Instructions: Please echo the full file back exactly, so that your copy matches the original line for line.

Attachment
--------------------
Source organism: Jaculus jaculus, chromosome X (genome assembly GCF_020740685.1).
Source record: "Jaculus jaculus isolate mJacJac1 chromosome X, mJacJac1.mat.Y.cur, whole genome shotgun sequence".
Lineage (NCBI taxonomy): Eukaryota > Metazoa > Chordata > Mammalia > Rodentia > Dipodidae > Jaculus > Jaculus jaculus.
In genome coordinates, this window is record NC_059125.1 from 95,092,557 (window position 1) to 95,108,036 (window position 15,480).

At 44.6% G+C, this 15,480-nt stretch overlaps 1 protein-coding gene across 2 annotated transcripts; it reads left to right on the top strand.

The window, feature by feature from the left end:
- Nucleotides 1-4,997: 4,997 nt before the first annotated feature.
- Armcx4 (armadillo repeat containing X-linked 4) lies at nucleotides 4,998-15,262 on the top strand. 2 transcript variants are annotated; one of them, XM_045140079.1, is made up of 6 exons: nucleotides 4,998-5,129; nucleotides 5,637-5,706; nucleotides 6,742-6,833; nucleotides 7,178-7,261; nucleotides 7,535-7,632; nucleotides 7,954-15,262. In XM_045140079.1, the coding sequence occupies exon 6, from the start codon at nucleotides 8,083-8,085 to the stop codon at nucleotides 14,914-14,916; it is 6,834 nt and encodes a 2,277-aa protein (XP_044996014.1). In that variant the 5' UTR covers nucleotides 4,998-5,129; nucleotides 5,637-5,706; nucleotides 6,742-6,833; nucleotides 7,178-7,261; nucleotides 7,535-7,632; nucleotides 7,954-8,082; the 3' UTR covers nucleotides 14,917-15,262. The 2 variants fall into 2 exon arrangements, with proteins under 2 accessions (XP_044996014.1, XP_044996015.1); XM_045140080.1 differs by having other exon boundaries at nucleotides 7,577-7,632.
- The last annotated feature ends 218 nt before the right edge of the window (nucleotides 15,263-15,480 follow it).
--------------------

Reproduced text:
Source organism: Jaculus jaculus, chromosome X (genome assembly GCF_020740685.1).
Source record: "Jaculus jaculus isolate mJacJac1 chromosome X, mJacJac1.mat.Y.cur, whole genome shotgun sequence".
Lineage (NCBI taxonomy): Eukaryota > Metazoa > Chordata > Mammalia > Rodentia > Dipodidae > Jaculus > Jaculus jaculus.
In genome coordinates, this window is record NC_059125.1 from 95,092,557 (window position 1) to 95,108,036 (window position 15,480).

At 44.6% G+C, this 15,480-nt stretch overlaps 1 protein-coding gene across 2 annotated transcripts; it reads left to right on the top strand.

The window, feature by feature from the left end:
- Nucleotides 1-4,997: 4,997 nt before the first annotated feature.
- Armcx4 (armadillo repeat containing X-linked 4) lies at nucleotides 4,998-15,262 on the top strand. 2 transcript variants are annotated; one of them, XM_045140079.1, is made up of 6 exons: nucleotides 4,998-5,129; nucleotides 5,637-5,706; nucleotides 6,742-6,833; nucleotides 7,178-7,261; nucleotides 7,535-7,632; nucleotides 7,954-15,262. In XM_045140079.1, the coding sequence occupies exon 6, from the start codon at nucleotides 8,083-8,085 to the stop codon at nucleotides 14,914-14,916; it is 6,834 nt and encodes a 2,277-aa protein (XP_044996014.1). In that variant the 5' UTR covers nucleotides 4,998-5,129; nucleotides 5,637-5,706; nucleotides 6,742-6,833; nucleotides 7,178-7,261; nucleotides 7,535-7,632; nucleotides 7,954-8,082; the 3' UTR covers nucleotides 14,917-15,262. The 2 variants fall into 2 exon arrangements, with proteins under 2 accessions (XP_044996014.1, XP_044996015.1); XM_045140080.1 differs by having other exon boundaries at nucleotides 7,577-7,632.
- The last annotated feature ends 218 nt before the right edge of the window (nucleotides 15,263-15,480 follow it).